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The airline sector roared higher on Wednesday on the heels of United Continental earnings. However, the truth is Jim Cramer didn't actually hear anything positive from management when it reported.
United executives merely talked about expenses rising, namely in jet fuel. It was the rise in oil prices that triggered the spike, Cramer said.
"We all know by now that the airlines actually rally when oil goes higher, because so many money managers view oil prices as the proxy for the health of the economy," the "Mad Money" host said.
It's a crazy correlation, but it's the truth. As soon as the American Petroleum Institute numbers were released after the close on Tuesday, reflecting a large drawdown, there was a jump in the price of crude. For that reason, Cramer knew the airlines would rally again.
There was one line that caught Cramer's attention on United's conference call, spoken by President Scott Kirby, former President of American Airlines. He said the company thinks the revenue environment has bottomed, and is starting to see recovery in all regions — with the possible exception of the Atlantic.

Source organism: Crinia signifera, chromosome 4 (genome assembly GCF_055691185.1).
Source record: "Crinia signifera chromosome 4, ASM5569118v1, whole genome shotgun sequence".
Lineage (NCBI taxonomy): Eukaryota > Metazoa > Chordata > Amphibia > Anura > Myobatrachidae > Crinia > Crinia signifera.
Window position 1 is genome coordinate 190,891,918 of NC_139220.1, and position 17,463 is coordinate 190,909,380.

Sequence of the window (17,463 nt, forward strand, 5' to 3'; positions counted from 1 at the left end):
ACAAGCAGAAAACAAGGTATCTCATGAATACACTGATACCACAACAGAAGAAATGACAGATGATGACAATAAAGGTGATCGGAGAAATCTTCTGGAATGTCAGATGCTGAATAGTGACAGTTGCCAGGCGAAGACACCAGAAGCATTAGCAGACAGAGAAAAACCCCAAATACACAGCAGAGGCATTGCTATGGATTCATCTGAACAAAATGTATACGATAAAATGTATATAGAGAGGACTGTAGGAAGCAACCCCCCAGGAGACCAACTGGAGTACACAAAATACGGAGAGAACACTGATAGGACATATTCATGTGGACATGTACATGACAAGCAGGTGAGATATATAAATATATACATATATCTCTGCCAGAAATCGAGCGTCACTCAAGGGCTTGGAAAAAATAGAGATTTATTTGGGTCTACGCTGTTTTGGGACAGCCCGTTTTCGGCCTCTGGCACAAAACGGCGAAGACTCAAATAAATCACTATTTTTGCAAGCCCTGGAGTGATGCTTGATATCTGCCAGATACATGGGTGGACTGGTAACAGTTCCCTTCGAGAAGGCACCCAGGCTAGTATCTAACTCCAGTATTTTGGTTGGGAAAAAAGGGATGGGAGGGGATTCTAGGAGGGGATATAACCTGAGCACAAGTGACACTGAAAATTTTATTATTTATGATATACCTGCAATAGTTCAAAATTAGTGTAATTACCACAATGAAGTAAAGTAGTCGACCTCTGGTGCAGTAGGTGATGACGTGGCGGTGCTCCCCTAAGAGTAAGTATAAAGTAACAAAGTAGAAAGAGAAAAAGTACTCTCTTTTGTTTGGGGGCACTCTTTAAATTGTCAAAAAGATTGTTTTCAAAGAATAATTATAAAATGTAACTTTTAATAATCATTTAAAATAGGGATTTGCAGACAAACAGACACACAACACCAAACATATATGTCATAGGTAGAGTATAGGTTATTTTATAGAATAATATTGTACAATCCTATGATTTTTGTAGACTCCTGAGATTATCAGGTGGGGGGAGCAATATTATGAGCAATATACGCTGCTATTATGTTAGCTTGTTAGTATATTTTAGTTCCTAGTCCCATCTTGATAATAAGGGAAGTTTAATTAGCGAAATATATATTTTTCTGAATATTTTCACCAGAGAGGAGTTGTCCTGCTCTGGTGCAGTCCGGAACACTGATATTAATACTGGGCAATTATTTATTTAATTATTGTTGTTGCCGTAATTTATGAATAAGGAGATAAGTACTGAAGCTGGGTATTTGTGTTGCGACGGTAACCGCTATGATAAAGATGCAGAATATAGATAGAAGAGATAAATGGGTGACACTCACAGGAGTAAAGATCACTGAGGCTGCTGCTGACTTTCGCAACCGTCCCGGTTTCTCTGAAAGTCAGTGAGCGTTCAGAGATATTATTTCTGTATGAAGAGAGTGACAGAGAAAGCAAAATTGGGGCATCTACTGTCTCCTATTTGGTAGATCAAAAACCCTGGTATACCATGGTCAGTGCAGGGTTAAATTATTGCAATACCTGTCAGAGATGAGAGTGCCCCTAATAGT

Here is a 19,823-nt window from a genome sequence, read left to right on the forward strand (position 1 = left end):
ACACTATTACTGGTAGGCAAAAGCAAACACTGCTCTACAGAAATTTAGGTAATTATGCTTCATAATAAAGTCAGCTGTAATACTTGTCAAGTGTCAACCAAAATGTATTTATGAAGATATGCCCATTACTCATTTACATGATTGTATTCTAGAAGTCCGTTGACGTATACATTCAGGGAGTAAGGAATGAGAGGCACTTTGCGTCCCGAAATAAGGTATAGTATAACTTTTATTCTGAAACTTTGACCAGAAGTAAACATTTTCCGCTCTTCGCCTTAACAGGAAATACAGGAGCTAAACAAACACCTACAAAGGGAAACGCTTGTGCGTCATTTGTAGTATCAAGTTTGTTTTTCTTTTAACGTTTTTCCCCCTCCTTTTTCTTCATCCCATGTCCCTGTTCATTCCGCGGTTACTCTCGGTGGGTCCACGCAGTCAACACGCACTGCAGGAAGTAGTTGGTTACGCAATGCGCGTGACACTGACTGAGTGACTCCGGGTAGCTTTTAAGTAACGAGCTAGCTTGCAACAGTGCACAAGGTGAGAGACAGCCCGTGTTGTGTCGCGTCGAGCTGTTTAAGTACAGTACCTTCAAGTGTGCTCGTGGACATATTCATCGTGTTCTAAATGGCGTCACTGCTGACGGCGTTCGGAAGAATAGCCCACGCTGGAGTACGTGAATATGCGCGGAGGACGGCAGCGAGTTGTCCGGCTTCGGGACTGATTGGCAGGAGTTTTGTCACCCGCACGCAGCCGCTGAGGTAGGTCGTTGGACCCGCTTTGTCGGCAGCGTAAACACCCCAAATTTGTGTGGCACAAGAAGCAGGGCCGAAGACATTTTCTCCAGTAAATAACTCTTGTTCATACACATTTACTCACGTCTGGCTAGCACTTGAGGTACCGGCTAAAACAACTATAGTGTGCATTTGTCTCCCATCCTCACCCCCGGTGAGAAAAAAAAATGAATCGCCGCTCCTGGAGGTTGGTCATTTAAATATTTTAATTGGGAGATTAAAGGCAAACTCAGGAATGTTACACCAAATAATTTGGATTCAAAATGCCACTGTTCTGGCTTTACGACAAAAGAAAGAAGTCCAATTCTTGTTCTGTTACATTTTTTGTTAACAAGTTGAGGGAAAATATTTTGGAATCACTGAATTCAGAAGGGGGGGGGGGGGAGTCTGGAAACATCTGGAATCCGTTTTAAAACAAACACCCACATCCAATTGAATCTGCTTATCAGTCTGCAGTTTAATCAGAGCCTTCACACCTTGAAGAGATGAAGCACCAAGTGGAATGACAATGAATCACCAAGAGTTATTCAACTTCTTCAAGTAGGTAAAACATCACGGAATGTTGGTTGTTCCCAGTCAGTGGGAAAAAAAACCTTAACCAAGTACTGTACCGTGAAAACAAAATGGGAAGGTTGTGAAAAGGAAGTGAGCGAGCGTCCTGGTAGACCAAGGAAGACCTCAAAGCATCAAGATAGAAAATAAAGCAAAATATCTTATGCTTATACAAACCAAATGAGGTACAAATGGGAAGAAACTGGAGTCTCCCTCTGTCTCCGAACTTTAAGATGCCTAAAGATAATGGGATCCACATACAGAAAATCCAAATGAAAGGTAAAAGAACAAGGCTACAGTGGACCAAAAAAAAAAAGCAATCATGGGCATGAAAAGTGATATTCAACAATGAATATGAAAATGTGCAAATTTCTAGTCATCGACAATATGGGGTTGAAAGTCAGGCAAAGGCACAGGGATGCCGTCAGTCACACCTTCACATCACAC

"Given that Kirby just left American, I don't think we are going to hear anything too contradictory about the industry when American Airlines reports tomorrows, so these comments could hold up for more than one day," Cramer said.
Kirby's comments were significant for the industry. When bad numbers are slightly better than the previous decline, and the stock stops going down, Cramer interprets it as a signal that investors are willing to pay up for the stock.
United Continental sells at only 6 times earnings, which is the cheapest in the group.
Analysts recognize this, too—which is why there are now more buy ratings than holds allocated to the stock.
"I suspect that United Continental will now be a 'go-to' name on any market-wide weakness, because portfolio managers who are hung up about sky-high valuations know that UAL is basically the antidote to owning expensive stocks that have had remarkable runs," Cramer said.